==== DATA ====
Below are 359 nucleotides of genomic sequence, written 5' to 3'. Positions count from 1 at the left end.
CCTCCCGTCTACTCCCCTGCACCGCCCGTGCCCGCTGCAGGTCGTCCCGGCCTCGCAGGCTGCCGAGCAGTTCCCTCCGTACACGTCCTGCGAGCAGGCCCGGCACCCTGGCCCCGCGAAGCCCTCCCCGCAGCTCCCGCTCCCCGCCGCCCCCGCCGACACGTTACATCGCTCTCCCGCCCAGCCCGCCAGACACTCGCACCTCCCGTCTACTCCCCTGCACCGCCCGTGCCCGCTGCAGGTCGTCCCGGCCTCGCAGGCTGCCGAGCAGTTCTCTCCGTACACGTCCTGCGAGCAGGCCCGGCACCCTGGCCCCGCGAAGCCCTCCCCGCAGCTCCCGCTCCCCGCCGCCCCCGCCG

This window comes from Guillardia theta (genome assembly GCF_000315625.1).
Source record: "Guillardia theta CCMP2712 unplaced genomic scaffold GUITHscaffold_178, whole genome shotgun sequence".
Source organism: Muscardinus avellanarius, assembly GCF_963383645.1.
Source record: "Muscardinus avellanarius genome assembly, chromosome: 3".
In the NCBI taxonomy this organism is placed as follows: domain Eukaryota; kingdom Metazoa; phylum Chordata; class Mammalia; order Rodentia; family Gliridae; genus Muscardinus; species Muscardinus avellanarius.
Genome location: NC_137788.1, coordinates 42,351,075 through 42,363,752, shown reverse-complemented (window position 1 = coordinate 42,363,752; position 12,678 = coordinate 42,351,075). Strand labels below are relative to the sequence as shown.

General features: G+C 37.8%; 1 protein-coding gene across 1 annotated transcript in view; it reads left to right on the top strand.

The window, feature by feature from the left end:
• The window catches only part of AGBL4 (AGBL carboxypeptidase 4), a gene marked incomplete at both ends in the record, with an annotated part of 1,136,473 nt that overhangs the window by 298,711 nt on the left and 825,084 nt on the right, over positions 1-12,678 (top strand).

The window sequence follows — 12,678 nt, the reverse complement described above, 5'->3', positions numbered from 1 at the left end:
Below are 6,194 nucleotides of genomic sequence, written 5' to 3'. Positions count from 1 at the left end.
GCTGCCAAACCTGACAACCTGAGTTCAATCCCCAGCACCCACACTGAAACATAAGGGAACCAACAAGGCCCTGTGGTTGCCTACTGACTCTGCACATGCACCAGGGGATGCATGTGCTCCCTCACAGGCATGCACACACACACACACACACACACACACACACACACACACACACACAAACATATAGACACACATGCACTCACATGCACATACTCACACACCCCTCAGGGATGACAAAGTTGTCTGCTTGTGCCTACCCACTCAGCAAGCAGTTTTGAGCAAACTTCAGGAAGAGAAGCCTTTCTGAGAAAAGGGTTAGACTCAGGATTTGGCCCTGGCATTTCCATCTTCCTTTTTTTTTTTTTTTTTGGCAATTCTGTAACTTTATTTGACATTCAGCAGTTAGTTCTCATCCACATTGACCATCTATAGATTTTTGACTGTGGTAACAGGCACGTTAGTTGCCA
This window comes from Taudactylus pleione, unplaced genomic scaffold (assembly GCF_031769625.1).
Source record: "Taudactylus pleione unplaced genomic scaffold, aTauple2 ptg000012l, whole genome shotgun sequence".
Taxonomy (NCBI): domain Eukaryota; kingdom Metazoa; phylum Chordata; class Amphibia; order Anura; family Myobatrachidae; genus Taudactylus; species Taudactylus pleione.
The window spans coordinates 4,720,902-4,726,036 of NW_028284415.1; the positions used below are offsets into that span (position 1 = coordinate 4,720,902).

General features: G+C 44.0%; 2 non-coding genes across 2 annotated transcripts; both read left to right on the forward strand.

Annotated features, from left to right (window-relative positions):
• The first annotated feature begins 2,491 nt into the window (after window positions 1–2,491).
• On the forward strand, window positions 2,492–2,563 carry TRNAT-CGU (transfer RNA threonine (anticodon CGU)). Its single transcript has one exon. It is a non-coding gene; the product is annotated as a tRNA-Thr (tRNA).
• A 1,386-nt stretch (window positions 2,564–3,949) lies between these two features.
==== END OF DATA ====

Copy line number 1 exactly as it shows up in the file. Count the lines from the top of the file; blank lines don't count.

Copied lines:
Below are 359 nucleotides of genomic sequence, written 5' to 3'. Positions count from 1 at the left end.